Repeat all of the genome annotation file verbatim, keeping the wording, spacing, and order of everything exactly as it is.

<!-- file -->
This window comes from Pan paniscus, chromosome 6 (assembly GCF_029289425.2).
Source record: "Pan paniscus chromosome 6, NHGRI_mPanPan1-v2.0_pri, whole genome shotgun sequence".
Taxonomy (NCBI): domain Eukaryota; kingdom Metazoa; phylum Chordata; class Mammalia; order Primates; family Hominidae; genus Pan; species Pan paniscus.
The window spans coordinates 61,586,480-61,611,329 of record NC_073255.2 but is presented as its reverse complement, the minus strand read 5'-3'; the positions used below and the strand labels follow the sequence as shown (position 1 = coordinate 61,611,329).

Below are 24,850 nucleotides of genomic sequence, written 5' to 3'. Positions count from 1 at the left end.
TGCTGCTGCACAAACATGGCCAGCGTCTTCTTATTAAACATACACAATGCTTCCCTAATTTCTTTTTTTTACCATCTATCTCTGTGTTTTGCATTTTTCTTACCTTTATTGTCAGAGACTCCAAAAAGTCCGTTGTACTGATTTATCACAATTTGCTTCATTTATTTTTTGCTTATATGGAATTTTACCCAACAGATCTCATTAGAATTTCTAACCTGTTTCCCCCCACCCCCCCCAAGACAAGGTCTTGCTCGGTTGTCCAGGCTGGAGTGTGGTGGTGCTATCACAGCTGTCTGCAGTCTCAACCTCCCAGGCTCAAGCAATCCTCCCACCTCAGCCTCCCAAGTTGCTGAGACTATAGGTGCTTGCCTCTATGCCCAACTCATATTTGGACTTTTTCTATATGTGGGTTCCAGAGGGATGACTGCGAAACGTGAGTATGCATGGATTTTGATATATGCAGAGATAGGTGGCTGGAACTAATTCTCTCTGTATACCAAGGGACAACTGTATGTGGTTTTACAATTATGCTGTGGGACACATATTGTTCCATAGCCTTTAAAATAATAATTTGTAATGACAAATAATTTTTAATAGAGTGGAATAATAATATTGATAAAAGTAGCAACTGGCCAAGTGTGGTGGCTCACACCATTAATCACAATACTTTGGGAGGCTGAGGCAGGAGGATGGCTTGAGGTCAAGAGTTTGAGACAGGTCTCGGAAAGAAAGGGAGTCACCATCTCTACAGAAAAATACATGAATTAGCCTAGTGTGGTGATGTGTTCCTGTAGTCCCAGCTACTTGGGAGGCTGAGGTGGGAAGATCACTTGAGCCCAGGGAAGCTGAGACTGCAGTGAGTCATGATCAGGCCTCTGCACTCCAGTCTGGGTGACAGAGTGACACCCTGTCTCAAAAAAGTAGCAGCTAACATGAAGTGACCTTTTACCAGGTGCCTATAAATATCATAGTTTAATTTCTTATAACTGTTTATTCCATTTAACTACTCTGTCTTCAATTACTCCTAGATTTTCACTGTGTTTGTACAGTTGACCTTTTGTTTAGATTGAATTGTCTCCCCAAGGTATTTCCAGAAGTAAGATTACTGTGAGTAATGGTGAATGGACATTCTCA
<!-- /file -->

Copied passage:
This window comes from Pan paniscus, chromosome 6 (assembly GCF_029289425.2).
Source record: "Pan paniscus chromosome 6, NHGRI_mPanPan1-v2.0_pri, whole genome shotgun sequence".
Taxonomy (NCBI): domain Eukaryota; kingdom Metazoa; phylum Chordata; class Mammalia; order Primates; family Hominidae; genus Pan; species Pan paniscus.
The window spans coordinates 61,586,480-61,611,329 of record NC_073255.2 but is presented as its reverse complement, the minus strand read 5'-3'; the positions used below and the strand labels follow the sequence as shown (position 1 = coordinate 61,611,329).

Below are 24,850 nucleotides of genomic sequence, written 5' to 3'. Positions count from 1 at the left end.
TGCTGCTGCACAAACATGGCCAGCGTCTTCTTATTAAACATACACAATGCTTCCCTAATTTCTTTTTTTTACCATCTATCTCTGTGTTTTGCATTTTTCTTACCTTTATTGTCAGAGACTCCAAAAAGTCCGTTGTACTGATTTATCACAATTTGCTTCATTTATTTTTTGCTTATATGGAATTTTACCCAACAGATCTCATTAGAATTTCTAACCTGTTTCCCCCCACCCCCCCCAAGACAAGGTCTTGCTCGGTTGTCCAGGCTGGAGTGTGGTGGTGCTATCACAGCTGTCTGCAGTCTCAACCTCCCAGGCTCAAGCAATCCTCCCACCTCAGCCTCCCAAGTTGCTGAGACTATAGGTGCTTGCCTCTATGCCCAACTCATATTTGGACTTTTTCTATATGTGGGTTCCAGAGGGATGACTGCGAAACGTGAGTATGCATGGATTTTGATATATGCAGAGATAGGTGGCTGGAACTAATTCTCTCTGTATACCAAGGGACAACTGTATGTGGTTTTACAATTATGCTGTGGGACACATATTGTTCCATAGCCTTTAAAATAATAATTTGTAATGACAAATAATTTTTAATAGAGTGGAATAATAATATTGATAAAAGTAGCAACTGGCCAAGTGTGGTGGCTCACACCATTAATCACAATACTTTGGGAGGCTGAGGCAGGAGGATGGCTTGAGGTCAAGAGTTTGAGACAGGTCTCGGAAAGAAAGGGAGTCACCATCTCTACAGAAAAATACATGAATTAGCCTAGTGTGGTGATGTGTTCCTGTAGTCCCAGCTACTTGGGAGGCTGAGGTGGGAAGATCACTTGAGCCCAGGGAAGCTGAGACTGCAGTGAGTCATGATCAGGCCTCTGCACTCCAGTCTGGGTGACAGAGTGACACCCTGTCTCAAAAAAGTAGCAGCTAACATGAAGTGACCTTTTACCAGGTGCCTATAAATATCATAGTTTAATTTCTTATAACTGTTTATTCCATTTAACTACTCTGTCTTCAATTACTCCTAGATTTTCACTGTGTTTGTACAGTTGACCTTTTGTTTAGATTGAATTGTCTCCCCAAGGTATTTCCAGAAGTAAGATTACTGTGAGTAATGGTGAATGGACATTCTCA